Friday, February 24, 2012
Thursday, February 16, 2012
Standards for their own sake have little meaning. What we'd like is a standard that would allow easy sharing and comparison legislative information from various jurisdictions, while flexible enough to integrate the kinds of metadata that Jim Harper of the Cato Institute has called for. By focusing on core structural elements, Grant has shown that translation between the different data formats is not only possible, but can be relatively straightforward. The U.S. legislative process is unique, as some experts at the House conference on legislative data pointed out.
True enough: every legislative process is, in some ways, unique. But there is enough overlap that a robust standard is possible. We're still far off from having a "computable" body of legislation, but this is a major step forward for making the code machine readable.
Wednesday, February 15, 2012
Thursday, February 2, 2012
I'll keep this one short, since others, particularly Jim Harper of the Cato Institute, have described in great detail what should go into this standard and why it is important.
Here, I want to focus on the importance of having a single XML standard from the first drafting of a bill to its codification. Lest you think this is already being done, or is an easy task to accomplish, Alex Howard (@digifile) of O'Reilly media has posted a helpful flowchart [and here] of the various offices that are involved in the first part of the legislative process (until the bill becomes law and is published by the GPO). The process of codification takes place after that.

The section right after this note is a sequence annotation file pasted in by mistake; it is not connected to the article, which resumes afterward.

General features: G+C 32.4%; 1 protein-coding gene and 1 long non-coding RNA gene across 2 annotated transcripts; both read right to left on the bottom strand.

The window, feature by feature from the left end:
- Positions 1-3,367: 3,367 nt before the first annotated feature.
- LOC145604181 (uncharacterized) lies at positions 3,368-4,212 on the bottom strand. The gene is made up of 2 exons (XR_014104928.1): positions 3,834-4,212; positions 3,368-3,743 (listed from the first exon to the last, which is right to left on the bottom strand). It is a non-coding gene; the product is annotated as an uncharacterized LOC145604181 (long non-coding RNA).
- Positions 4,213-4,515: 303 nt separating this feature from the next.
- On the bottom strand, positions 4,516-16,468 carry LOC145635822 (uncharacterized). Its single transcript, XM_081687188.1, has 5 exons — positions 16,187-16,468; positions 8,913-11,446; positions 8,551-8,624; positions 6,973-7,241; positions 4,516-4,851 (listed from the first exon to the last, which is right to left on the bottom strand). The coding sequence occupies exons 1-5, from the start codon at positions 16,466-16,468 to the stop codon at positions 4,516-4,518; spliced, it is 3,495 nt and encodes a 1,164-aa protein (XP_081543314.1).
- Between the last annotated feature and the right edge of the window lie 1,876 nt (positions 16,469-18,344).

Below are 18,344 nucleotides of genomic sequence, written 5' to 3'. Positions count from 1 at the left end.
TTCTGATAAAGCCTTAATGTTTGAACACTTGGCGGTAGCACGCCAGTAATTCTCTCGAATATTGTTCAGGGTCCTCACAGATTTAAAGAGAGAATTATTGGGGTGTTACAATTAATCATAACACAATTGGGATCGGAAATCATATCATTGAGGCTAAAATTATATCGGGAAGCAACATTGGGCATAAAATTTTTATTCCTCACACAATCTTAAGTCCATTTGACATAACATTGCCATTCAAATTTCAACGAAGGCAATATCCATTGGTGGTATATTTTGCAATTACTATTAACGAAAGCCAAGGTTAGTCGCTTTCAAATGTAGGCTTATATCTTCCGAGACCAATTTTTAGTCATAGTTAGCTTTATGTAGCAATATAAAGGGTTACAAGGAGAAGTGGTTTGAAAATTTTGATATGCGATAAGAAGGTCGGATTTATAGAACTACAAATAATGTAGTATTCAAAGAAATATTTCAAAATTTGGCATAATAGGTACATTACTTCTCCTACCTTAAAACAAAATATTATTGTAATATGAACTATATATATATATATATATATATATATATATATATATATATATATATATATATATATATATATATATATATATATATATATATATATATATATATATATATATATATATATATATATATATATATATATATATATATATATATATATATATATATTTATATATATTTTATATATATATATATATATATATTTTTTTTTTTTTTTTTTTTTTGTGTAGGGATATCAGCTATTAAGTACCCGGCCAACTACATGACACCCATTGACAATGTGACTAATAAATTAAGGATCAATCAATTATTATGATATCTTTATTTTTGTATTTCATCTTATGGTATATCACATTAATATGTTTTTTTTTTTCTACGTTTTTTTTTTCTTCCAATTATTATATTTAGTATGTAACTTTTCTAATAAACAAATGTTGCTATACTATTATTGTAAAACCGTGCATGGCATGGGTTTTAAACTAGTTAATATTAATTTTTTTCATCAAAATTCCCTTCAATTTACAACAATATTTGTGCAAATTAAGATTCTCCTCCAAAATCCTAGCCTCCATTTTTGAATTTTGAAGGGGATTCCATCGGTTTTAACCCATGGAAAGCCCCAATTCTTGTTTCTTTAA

A key element of any XML standard for legislation is that it be consistent throughout this process, as it passes from the jurisdiction of one office to another.
Wednesday, February 1, 2012
Tuesday, January 31, 2012
Monday, January 30, 2012
The attention from the House on data transparency, combined with current partisan gridlock on issues of policy, make this a perfect time to "reboot" Federal legislation for the 21th Century. The reboot comes in two mutually reinforcing parts. The first is the subject of this blogpost: make change to existing law in a consistent manner. The second is to push ahead with codification of existing law, so that future legislation can be built on a cleaner, more consistent and accessible platform. That is the topic of my next post.
Current legislation is riddled by language that describes the changes that should be made to the law. Take as an example, the Health Care Reform Act (HR 1692) which I've also referred to in my Quora answer: